At age 23, Keith has been depressed on and off for the last four years. He also has no clue as to why. He had a happy childhood with very supportive parents. He did well in college and he's now in his first year of employment as a high school science teacher. Keith has also been in a love relationship for the last eight months and his friendships are similarly quite good. While there are intermittent times when Keith feels just fine he repeatedly finds that for no apparent reason he becomes really unhappy. He doesn't just feel sad, blue or down. It's more like he feels miserable with a sharp edge of discontent. In the midst of his negativity everything grates on him. During these episodes which can last up to a couple of weeks he can't seem to get comfortable with himself or with others. He just wants to snap at the people he cares for, all the while knowing they don't deserve his negativity. So rather than approaching social situations like an agitated porcupine, he prefers to withdraw to his bedroom hoping for some respite. Unfortunately, it doesn't come. With each episode he feels more and more prickly.
Erika is 19 and finishing up her first year of college. She did well during her first semester, attaining Dean's list while also establishing some excellent new friendships. Spring semester also got off to a good start - no major hassles. But beginning early April, Erika found herself frequently feeling like she was tied in knots. She was keeping up with school work and generally remaining on top of things. Despite her relatively low degree of external stress she was having difficulty getting more than a few hours sleep at night. She also found her mind was darting about with unusual speed. When she was in this mildly agitated state Erika reacted to her friends more like they were poison than a source of healthy support. She knew something was wrong but had no clue as to what it might be. She did know that her generally positive nature was transforming into her version of Erica the Witch.
Shawn, at age 20, had always been fairly chill, despite getting a full ride to play tennis at a top-ranked school. He had a lot going for him and he was well liked by his peers. In fact people would often comment on how easy-going he could be while also accomplishing so much. Granted, he was strongly dedicated to his sport, but he never let his athletic prowess go to his head... at least not until he began his second year at college. While on his way to becoming a nationally ranked tennis player he began exhibiting a level of drive and emotional intensity that was over-the-top. His generally easy-going and accepting nature seemed to have been replaced with a streak of narcissistic arrogance. More often than not he perceived himself as superior to others... in nearly all areas. And when he felt he wasn't adequately appreciated by others he was skilled at responding with biting sarcasm. It's no surprise that after a while his friends backed away as he was no longer easy to be around. The unusual aspect of this all was that the intensity of his sharp edge was quite variable. There were times when Shawn would return to feeling more emotionally balanced and he would shift back towards the gentler characteristics that most of his friends once liked. But when his drive became intensified and his energy escalated then he'd again become consumed with arrogance and irritability.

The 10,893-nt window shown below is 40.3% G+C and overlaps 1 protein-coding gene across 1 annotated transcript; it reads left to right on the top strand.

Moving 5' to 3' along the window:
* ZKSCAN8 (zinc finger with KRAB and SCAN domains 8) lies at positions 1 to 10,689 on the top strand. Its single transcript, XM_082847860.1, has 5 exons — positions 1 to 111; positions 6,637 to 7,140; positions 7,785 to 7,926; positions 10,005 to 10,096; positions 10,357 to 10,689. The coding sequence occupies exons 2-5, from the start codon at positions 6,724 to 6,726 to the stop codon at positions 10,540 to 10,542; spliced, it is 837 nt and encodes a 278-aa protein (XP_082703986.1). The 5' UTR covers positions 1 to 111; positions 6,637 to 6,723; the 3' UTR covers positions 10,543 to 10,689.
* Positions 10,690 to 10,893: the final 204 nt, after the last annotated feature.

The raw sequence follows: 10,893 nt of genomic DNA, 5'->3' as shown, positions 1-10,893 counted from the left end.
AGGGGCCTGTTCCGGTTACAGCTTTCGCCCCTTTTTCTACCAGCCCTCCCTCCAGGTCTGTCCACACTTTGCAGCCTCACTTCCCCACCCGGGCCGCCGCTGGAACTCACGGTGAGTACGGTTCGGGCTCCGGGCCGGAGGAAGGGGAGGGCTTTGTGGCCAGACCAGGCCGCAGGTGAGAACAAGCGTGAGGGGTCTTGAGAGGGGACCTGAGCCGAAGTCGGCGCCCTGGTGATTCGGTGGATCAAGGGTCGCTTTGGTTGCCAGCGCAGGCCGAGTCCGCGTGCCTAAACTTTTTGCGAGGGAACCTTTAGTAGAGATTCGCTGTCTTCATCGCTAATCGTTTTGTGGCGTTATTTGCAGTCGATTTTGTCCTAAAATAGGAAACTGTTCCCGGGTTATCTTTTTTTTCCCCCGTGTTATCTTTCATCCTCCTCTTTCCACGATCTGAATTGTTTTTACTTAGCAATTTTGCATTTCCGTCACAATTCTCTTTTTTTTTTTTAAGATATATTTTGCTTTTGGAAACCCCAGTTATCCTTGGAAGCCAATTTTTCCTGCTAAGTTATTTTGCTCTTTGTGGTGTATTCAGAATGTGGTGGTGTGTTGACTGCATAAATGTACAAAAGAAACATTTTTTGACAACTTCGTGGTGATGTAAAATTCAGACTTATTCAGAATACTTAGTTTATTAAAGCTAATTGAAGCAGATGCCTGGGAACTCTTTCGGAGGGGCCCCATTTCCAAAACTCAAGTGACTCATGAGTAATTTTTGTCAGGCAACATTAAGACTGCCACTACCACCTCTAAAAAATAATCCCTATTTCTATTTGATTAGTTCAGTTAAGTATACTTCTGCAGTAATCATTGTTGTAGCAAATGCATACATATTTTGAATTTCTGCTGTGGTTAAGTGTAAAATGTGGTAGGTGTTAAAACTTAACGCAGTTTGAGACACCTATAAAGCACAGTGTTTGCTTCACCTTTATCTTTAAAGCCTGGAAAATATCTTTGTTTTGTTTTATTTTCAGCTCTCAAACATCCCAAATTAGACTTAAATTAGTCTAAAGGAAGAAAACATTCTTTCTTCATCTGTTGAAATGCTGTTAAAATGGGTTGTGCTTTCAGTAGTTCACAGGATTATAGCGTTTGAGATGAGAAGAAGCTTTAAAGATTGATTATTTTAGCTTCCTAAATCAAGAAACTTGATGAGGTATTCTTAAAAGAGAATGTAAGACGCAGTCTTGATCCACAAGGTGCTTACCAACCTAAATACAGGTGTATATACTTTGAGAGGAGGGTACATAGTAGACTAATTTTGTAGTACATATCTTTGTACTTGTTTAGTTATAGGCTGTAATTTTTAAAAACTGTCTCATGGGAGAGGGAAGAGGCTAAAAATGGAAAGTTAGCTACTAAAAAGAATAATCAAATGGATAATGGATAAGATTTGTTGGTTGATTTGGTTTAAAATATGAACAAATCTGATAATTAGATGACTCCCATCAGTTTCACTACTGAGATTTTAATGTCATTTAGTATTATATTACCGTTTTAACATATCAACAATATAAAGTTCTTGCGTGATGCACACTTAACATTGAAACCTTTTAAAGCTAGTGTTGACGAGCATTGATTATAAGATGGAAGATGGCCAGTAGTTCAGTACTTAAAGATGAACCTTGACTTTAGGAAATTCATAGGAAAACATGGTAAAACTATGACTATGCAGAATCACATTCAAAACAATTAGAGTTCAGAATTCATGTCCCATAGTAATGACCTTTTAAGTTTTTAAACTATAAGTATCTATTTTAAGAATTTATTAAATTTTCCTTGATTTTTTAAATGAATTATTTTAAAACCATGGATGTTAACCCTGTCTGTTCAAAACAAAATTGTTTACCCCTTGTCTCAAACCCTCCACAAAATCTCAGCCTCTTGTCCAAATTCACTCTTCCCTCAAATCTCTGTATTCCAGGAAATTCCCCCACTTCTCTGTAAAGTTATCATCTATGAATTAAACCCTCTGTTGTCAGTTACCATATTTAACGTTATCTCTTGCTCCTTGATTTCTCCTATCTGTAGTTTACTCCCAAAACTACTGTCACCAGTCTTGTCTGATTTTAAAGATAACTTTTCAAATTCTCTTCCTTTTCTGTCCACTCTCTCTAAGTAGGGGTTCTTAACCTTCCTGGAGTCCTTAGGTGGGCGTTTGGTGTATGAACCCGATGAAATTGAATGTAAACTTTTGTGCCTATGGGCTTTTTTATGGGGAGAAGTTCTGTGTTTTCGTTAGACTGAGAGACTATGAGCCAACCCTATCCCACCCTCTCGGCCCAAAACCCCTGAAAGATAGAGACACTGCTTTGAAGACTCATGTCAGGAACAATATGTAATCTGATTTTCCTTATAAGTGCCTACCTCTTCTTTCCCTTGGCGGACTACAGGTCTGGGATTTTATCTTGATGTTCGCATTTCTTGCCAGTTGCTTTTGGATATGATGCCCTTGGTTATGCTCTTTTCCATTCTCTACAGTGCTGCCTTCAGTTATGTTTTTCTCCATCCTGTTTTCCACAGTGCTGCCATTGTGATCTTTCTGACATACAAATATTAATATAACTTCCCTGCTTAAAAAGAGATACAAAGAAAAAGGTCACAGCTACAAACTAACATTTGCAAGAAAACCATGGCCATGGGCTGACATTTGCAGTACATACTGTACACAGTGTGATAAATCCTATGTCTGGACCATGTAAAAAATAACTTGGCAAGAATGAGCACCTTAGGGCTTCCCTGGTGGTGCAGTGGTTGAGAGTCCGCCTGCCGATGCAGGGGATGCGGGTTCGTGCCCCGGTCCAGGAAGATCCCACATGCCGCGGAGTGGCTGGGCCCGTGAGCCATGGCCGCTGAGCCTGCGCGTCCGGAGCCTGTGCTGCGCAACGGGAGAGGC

In all three of the preceding snapshots irritability was a strong aspect of the individuals' presentation. In fact, if you weren't reading a blog on bipolar disorder you'd probably not identify the examples as reflecting an important aspect of bipolar instability. You'd more likely wonder what was going awry in the individuals' development or at least what external stressors were contributing to the dramatic shifts in mood. These are important questions to ask. Equally important, however, is the question of how we explain intense irritability when it appears as a salient feature within a broader spectrum of mood instability?
A logical choice would be to wonder about the implication of newly emerging interpersonal difficulties. Indeed, within DSMIV there's a cluster of diagnoses called "Personality Disorders" where irritability can often be a prominent symptom. But personality disorders don't just surface during late adolescence or early adulthood. They've been perking for a while. On the other hand, when we see irritability coinciding with changes in sleep, increased energy and shifts in mood that don't seem causally linked to external stressors, then it just could be that you're looking at a commonly overlooked and underestimated aspect of bipolar disorder.
One caveat to the preceding possibility: Not everyone who is irritable is bipolar. In fact, irritability will only occasionally be a prominent symptom of bipolar disorder. Just because you're irritable, you shouldn't necessarily jump on the bipolar bandwagon. However, I do advise that when irritability combines with several other symptoms typically located in the bipolar spectrum, you should definitely take notice. It just may help to illuminate a diagnosis and accompanying treatment approach that has previously remained unclear.
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Russ Federman is co-author of Facing Bipolar: The Young Adult's Guide to Dealing with Bipolar (New Harbinger Publications), see www.BipolarYoungAdult.com